Another panel of this circuit very recently addressed an argument nearly identical to the one Flexible is now making. See Perfect 10, Inc. v. Google, Inc., ––– F.3d ––––, 2011 WL 3320297 (9th Cir. Aug. 3, 2011). Perfect 10 argued that the district court erred in finding it had not demonstrated irreparable harm because, having shown a likelihood of success on the merits of its copyright infringement case, it was entitled to a presumption of irreparable harm. Id. at *2. The panel in Perfect 10 rejected the argument, concluding, as we do, that such a presumption does not survive eBay and Winter. Id. at *4. The minor differences between this case and Perfect 10—here the district court relied on the presumption of harm while in Perfect 10 the court found that Perfect 10 failed to establish irreparable harm and the panel subsequently refused to rely on the presumption—are not enough to compel different results.
C. Presuming Irreparable Harm Is Now Impermissible
We conclude that presuming irreparable harm in a copyright infringement case is inconsistent with, and disapproved by, the Supreme Court's opinions in eBay and Winter. Id. at *4. Thus, our long-standing precedent finding a plaintiff entitled to a presumption of irreparable harm on a showing of likelihood of success on the merits in a copyright infringement case, as stated in Elvis Presley and relied on by the district court, has been effectively overruled. In other words, “Elvis has left the building.”5 Accordingly, we hold that even in a copyright infringement case, the plaintiff must demonstrate a likelihood of irreparable harm as a prerequisite for injunctive relief, whether preliminary or permanent.
D. Other Circuits and Authorities Agree
Our sister circuits agree with our holding. The Second Circuit faced exactly the same question just a year ago, and came to the same answer we do today. See Salinger v. Colting, 607 F.3d 68 (2d Cir.2010). The Second Circuit, like the Ninth, had a long-standing history of presuming irreparable harm upon the showing of a likelihood of success on the merits in a copyright infringement case. In Salinger, the district court issued an injunction based on Second Circuit precedent establishing a presumption of irreparable harm after finding the requisite likelihood of success on the merits. Id. at 74.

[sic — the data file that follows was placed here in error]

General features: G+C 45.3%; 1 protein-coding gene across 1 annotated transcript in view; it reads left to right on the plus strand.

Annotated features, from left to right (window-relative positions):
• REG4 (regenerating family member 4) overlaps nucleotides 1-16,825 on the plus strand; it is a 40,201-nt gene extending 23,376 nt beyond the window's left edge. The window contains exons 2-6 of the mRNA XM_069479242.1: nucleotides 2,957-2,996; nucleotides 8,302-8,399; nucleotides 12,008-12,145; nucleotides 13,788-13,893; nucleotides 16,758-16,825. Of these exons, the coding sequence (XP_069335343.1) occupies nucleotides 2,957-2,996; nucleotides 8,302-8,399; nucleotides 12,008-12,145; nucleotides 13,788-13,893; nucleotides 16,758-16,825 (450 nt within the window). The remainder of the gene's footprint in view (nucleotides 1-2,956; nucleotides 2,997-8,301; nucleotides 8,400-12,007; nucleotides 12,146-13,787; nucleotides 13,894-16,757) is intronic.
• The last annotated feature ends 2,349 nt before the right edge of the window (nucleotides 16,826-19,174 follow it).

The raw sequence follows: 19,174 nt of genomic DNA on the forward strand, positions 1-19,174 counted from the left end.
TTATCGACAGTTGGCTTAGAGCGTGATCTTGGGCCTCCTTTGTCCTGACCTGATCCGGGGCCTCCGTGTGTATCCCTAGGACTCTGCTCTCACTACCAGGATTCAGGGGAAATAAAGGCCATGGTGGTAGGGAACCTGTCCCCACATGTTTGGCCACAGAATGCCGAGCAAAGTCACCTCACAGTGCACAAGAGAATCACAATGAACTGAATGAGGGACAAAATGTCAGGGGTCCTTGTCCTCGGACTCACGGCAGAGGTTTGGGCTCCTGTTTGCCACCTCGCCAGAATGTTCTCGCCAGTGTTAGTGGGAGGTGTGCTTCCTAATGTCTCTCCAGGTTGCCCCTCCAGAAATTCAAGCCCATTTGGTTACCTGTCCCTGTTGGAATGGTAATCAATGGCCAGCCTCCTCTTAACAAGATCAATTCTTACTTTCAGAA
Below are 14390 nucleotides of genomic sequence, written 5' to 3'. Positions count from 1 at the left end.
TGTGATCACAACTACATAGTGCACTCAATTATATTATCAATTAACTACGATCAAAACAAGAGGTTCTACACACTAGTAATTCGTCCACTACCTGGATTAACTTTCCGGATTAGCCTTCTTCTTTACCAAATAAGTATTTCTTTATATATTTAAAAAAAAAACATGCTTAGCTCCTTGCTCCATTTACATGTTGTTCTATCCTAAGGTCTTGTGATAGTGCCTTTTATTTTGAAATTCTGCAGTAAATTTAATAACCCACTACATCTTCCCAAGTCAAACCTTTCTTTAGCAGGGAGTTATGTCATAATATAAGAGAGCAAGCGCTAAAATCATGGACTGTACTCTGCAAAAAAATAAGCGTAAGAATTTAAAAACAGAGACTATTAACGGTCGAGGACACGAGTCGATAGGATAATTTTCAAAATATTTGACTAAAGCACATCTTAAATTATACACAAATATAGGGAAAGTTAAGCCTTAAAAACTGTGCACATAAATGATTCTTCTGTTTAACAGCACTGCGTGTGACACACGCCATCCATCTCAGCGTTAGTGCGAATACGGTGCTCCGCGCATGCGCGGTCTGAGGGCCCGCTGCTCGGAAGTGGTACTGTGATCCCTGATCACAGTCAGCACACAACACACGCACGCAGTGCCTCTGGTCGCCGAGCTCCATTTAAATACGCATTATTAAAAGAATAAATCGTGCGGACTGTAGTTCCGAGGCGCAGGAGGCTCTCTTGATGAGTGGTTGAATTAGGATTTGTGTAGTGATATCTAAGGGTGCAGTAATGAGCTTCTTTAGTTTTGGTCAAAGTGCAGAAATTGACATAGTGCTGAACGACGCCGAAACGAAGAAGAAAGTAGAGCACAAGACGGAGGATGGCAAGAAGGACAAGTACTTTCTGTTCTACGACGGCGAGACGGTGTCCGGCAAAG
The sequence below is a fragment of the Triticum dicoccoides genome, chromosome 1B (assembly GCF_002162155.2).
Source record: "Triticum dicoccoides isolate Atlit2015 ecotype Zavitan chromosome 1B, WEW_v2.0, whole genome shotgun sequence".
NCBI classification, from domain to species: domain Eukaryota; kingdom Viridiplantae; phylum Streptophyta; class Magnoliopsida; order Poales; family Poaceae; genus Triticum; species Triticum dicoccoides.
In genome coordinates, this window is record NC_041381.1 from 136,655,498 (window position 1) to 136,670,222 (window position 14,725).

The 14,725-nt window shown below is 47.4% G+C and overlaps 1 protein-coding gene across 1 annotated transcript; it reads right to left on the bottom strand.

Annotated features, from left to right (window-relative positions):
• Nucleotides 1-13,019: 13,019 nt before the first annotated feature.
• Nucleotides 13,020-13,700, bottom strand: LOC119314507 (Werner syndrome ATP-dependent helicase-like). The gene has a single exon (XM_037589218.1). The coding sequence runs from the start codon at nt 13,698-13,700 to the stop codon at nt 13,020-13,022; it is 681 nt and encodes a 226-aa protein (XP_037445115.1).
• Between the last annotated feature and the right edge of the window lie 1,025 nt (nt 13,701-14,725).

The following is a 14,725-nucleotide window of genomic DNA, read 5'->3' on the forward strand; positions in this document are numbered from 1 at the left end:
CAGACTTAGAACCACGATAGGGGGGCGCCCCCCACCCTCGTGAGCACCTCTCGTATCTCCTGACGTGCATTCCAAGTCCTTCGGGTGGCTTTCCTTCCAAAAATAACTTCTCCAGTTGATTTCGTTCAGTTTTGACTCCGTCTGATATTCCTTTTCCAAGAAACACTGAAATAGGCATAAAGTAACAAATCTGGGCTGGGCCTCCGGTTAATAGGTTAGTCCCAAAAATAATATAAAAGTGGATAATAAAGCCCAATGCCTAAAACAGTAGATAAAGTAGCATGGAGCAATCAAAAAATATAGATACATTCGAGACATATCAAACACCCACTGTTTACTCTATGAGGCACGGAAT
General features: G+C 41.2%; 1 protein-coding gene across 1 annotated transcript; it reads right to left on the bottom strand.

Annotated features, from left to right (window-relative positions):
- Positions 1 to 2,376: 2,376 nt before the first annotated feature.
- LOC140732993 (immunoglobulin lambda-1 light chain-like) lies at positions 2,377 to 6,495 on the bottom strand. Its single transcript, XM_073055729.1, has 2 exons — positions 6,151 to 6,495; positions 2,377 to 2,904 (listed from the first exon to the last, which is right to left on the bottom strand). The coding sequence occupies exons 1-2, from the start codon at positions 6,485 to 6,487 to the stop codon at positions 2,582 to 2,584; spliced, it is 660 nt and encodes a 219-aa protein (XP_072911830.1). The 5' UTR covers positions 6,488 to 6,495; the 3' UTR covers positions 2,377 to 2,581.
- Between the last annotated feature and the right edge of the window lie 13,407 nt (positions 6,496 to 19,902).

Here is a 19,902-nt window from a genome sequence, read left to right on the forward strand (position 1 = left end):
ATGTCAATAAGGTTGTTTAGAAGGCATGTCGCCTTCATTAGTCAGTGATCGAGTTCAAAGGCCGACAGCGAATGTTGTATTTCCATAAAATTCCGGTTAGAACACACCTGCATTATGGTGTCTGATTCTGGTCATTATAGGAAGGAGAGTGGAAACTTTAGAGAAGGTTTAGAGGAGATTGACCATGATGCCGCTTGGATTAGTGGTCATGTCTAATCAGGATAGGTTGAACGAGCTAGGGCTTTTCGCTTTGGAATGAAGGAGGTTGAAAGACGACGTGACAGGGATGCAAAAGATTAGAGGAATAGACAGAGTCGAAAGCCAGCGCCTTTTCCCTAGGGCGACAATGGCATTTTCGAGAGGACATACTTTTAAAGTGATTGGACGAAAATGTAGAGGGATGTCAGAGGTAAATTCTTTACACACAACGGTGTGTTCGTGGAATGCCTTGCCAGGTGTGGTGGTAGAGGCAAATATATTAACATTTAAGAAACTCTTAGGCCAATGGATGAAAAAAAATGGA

The Second Circuit reversed, holding that after eBay and Winter such a presumption was no longer permitted. Id. at 77. Salinger undertook a detailed examination of both eBay and Winter, and their applicability to preliminary injunctions in copyright infringement actions, and concluded “nothing in the text or the logic of eBay suggests that its rule is limited to patent cases. On the contrary, eBay strongly indicates that the traditional principles of equity it employed are the presumptive standard for injunctions in any context.” Id. at 77–78. The Second Circuit recognized, as we have, that the Supreme Court “expressly relied upon copyright cases in reaching its conclusion” in eBay. Id. at 78.
The Second Circuit also had no trouble applying these principles to preliminary injunctions, reasoning: